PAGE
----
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What are the Real Risks of Ebola to the Public?

Summary: When and how can a person who is infected with Ebola give it to another person?
Air Date: 10/24/14
Duration: 10
Host: Leigh Vinocur, MD
Guest Bio: Rade B. Vukmir, MD & David C. Pigott, MD
Dr. Rade Vukmir

Rade B. Vukmir, MD, JD, FCCP, FACEP, FACHE, is Chief Clinical Officer for National Guardian Risk Retention Group. Dr. Vukmir is the Chairman of ECI's Education and Risk Management Department. He holds an academic appointment as Professor (Adjunct) of Emergency Medicine at Temple University. He has written extensively about Ebola and infectious disease in general.

He is board-certified in Emergency Medicine and Critical Care Medicine and is a Fellow of the American College of Emergency Physicians, American College of Chest Physicians, and the American College of Healthcare Executives.

Dr. Vukmir received medical and legal degrees from the University of Pittsburgh in Pennsylvania. He completed a residency program in Emergency Medicine at the University of Pittsburgh, a clinical fellowship in Critical Care at the University of Pittsburgh Medical Center, and a research fellowship in Resuscitation at the Safar Center for Resuscitation Research. He is a certified instructor of Advanced Cardiac Life Support, Advanced Trauma Life Support, Pediatric Advanced Life Support, and the Fundamentals of Critical Care Support.

He is the author of 42, peer-reviewed medical journal articles, as well as seven books. He is the recipient of the University of Pittsburgh Affiliated Residency and Emergency Medicine Faculty Excellence Award for 1991 and 1992.

Dr. David Pigott

David C. Pigott, MD, FACEP, is Professor of Emergency Medicine, Vice Chair for Academic Development at the University of Alabama at Birmingham.

Dr. Pigott has authored multiple articles and book chapters related to viral hemorrhagic fevers, including the Ebola virus and serves as a manuscript reviewer on viral hemorrhagic fevers for The Lancet.

He is teaching two related courses about Ebola and the U.S. Experience and infectious disease at ACEP's upcoming Scientific Assembly conference in Chicago.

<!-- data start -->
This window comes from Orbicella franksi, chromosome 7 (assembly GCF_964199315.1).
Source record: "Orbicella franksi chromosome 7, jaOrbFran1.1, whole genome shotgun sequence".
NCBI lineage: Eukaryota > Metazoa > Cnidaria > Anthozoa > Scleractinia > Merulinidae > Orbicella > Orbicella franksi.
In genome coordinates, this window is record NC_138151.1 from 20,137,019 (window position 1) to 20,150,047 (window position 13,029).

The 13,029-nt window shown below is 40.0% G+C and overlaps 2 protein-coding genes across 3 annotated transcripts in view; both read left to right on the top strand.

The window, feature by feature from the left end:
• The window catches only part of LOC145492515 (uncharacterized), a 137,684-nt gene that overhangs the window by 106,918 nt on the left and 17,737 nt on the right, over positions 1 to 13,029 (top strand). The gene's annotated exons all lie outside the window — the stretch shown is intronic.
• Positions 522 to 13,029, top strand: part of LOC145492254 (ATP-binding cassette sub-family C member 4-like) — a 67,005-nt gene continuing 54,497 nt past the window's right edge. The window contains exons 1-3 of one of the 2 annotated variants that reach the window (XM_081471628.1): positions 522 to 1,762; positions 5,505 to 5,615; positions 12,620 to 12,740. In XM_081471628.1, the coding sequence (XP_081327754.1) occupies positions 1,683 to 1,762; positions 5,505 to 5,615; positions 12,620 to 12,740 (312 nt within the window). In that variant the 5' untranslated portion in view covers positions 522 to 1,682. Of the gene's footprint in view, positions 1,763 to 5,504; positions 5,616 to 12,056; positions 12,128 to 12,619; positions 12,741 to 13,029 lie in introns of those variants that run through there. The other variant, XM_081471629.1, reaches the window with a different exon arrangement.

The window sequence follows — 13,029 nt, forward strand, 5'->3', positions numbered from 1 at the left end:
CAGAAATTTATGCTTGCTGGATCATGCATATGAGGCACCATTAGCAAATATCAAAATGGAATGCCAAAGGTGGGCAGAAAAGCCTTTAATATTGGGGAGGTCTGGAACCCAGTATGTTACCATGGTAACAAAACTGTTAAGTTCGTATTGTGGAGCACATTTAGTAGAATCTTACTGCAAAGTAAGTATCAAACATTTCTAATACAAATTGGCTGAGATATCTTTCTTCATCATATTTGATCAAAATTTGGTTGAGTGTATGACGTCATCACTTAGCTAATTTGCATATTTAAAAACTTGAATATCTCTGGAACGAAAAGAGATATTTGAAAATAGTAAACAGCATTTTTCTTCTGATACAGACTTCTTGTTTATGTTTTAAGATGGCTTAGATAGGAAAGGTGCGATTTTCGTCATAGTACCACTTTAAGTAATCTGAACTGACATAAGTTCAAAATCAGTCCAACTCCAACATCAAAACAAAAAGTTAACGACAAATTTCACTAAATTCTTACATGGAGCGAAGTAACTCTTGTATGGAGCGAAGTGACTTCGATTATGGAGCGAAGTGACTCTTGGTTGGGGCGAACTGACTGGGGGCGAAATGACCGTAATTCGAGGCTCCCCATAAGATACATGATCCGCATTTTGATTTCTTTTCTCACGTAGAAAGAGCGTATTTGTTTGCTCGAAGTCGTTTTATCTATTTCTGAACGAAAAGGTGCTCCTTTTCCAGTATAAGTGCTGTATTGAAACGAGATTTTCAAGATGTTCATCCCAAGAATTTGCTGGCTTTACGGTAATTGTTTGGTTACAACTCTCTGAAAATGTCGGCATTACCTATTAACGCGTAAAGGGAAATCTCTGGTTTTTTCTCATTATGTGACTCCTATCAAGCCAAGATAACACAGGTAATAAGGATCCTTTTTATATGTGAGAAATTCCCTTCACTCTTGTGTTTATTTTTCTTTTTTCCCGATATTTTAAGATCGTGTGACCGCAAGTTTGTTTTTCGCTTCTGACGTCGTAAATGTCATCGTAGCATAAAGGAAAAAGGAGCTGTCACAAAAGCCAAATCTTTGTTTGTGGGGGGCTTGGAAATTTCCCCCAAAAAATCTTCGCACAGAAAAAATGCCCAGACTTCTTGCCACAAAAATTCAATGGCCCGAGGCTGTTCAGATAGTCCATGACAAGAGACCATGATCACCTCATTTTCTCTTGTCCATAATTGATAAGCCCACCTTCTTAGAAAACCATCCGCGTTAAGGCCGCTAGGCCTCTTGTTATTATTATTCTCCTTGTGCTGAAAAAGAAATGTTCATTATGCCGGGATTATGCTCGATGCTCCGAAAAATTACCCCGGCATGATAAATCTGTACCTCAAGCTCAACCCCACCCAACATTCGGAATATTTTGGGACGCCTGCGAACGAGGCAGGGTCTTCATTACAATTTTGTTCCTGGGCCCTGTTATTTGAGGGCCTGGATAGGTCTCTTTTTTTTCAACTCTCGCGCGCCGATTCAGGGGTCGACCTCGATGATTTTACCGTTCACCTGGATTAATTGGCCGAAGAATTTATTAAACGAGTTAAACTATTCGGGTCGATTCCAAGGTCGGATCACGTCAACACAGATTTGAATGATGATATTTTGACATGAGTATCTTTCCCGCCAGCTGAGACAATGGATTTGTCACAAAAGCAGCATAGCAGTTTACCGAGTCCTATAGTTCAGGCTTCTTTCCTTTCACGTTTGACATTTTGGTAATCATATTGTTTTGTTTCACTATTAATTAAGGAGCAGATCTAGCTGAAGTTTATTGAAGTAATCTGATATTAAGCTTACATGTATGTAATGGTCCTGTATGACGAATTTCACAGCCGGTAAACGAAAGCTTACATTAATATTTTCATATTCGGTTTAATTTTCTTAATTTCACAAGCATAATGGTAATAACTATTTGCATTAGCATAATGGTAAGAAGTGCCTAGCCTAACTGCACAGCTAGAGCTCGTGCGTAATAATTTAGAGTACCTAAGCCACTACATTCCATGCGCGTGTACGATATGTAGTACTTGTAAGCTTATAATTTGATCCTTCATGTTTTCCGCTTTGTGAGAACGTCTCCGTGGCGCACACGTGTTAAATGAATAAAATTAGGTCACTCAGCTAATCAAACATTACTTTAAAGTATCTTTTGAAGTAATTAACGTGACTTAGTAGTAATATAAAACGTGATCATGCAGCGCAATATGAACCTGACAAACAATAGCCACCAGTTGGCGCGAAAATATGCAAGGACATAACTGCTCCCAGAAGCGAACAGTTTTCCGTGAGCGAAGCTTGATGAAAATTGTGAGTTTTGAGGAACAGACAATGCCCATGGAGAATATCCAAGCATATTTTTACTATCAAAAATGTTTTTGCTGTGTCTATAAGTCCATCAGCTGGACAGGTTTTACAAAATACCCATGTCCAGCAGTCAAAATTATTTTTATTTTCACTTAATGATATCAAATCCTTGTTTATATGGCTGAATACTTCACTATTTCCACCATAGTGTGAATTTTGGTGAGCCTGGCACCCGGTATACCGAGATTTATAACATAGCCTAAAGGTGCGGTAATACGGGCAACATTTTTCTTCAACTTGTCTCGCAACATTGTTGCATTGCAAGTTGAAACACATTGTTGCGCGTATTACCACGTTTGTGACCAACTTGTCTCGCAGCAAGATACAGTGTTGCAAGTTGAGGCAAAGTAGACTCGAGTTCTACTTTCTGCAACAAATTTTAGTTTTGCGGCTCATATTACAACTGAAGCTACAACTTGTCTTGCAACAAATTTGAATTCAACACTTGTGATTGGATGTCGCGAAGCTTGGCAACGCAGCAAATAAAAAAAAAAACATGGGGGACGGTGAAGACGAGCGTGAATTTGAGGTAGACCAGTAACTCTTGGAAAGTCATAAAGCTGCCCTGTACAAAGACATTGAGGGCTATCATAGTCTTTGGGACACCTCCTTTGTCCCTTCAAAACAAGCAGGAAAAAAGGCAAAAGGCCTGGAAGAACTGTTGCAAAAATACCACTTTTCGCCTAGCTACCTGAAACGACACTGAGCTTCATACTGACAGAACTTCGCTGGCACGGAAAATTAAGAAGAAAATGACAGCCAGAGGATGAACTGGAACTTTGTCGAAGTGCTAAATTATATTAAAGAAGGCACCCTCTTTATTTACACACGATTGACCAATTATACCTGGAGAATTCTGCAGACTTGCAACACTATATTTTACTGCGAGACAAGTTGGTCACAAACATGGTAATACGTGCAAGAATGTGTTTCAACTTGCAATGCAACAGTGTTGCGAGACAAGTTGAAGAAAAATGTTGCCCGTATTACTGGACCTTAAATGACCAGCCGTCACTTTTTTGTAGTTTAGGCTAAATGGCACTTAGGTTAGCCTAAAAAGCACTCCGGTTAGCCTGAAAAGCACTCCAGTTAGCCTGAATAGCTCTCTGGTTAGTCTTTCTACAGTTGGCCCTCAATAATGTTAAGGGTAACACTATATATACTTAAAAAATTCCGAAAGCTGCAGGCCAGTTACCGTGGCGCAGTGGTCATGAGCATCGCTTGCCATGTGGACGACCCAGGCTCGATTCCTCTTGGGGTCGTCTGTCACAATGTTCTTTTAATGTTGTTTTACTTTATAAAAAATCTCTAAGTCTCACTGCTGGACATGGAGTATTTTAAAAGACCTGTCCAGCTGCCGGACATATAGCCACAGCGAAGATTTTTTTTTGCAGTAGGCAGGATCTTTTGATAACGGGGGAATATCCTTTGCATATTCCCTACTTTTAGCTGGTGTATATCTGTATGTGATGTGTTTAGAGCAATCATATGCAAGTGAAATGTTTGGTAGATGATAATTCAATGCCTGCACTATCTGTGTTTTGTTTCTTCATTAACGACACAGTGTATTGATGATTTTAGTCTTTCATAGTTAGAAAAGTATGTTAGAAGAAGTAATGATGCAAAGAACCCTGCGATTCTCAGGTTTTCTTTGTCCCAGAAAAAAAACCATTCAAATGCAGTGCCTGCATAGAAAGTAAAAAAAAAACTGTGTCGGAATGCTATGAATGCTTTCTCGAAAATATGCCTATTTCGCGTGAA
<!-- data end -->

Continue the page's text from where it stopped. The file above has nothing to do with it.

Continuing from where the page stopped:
What are the Real Risks of Ebola to the Public?
Even though you might have been hearing that Ebola could be airborne, it can only be spread through bodily fluids.

This includes (but is not limited to) spit/saliva, urine, vomit, semen, and/or feces. This also means you would have to touch the blood or body fluids of a person who is sick or has died from Ebola and have contact with your mouth, eyes, or nose in order for you to become infected.

You're not going to catch Ebola if you're simply sitting next to someone on the subway, an airplane or out in the street.
However, when a patient is isolated in a hospital due to a potential risk of an Ebola infection, doctors, nurses and other medical stuff need to take a higher precaution by wearing hazmat suits. Since Ebola can cause tiny breaks in your skin due to the internal bleeding, if you're not wearing protective gear, it is possible that touching an infected patient could drastically increase your risk of becoming infected.

What are some of the symptoms associated with Ebola?

Ebola symptoms include fatigue, chills, body aches (8-10 days after exposure), chest pain, shortness of breath, redness of the eyes, bleeding under your skin (looks like bruising, dark rash), and bleeding from your GI tract, gums and nose.

Is your everyday life at risk?

It's a fact; patients with Ebola who did not know they had the virus were flying on airplanes, traveling on public transportation and living their normal lives. But, none of the people they might have come in contact with are becoming infected. This is because those patients were not infectious at that point.

Rade B. Vukmir, MD, and David C. Pigott, MD, discuss the symptoms of Ebola, as well as when and how Ebola can be transmitted.